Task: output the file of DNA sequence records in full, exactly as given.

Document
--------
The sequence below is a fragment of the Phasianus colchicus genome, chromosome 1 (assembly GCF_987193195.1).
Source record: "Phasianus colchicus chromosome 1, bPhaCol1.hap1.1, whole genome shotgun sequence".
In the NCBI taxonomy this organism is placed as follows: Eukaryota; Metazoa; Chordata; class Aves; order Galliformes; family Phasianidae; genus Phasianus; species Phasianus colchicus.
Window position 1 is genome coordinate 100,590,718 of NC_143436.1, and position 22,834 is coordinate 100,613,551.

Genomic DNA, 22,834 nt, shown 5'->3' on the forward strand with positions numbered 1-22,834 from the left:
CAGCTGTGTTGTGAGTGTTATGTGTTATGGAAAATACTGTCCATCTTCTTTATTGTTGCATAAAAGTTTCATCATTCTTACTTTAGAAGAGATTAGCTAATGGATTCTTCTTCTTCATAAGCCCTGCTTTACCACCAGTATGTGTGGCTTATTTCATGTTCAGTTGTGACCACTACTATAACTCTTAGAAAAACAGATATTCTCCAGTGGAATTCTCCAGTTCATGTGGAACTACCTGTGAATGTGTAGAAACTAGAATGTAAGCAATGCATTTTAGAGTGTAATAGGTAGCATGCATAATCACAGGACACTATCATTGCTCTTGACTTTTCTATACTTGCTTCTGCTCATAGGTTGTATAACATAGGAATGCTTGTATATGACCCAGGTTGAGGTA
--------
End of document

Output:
The sequence below is a fragment of the Phasianus colchicus genome, chromosome 1 (assembly GCF_987193195.1).
Source record: "Phasianus colchicus chromosome 1, bPhaCol1.hap1.1, whole genome shotgun sequence".
In the NCBI taxonomy this organism is placed as follows: Eukaryota; Metazoa; Chordata; class Aves; order Galliformes; family Phasianidae; genus Phasianus; species Phasianus colchicus.
Window position 1 is genome coordinate 100,590,718 of NC_143436.1, and position 22,834 is coordinate 100,613,551.

Genomic DNA, 22,834 nt, shown 5'->3' on the forward strand with positions numbered 1-22,834 from the left:
CAGCTGTGTTGTGAGTGTTATGTGTTATGGAAAATACTGTCCATCTTCTTTATTGTTGCATAAAAGTTTCATCATTCTTACTTTAGAAGAGATTAGCTAATGGATTCTTCTTCTTCATAAGCCCTGCTTTACCACCAGTATGTGTGGCTTATTTCATGTTCAGTTGTGACCACTACTATAACTCTTAGAAAAACAGATATTCTCCAGTGGAATTCTCCAGTTCATGTGGAACTACCTGTGAATGTGTAGAAACTAGAATGTAAGCAATGCATTTTAGAGTGTAATAGGTAGCATGCATAATCACAGGACACTATCATTGCTCTTGACTTTTCTATACTTGCTTCTGCTCATAGGTTGTATAACATAGGAATGCTTGTATATGACCCAGGTTGAGGTA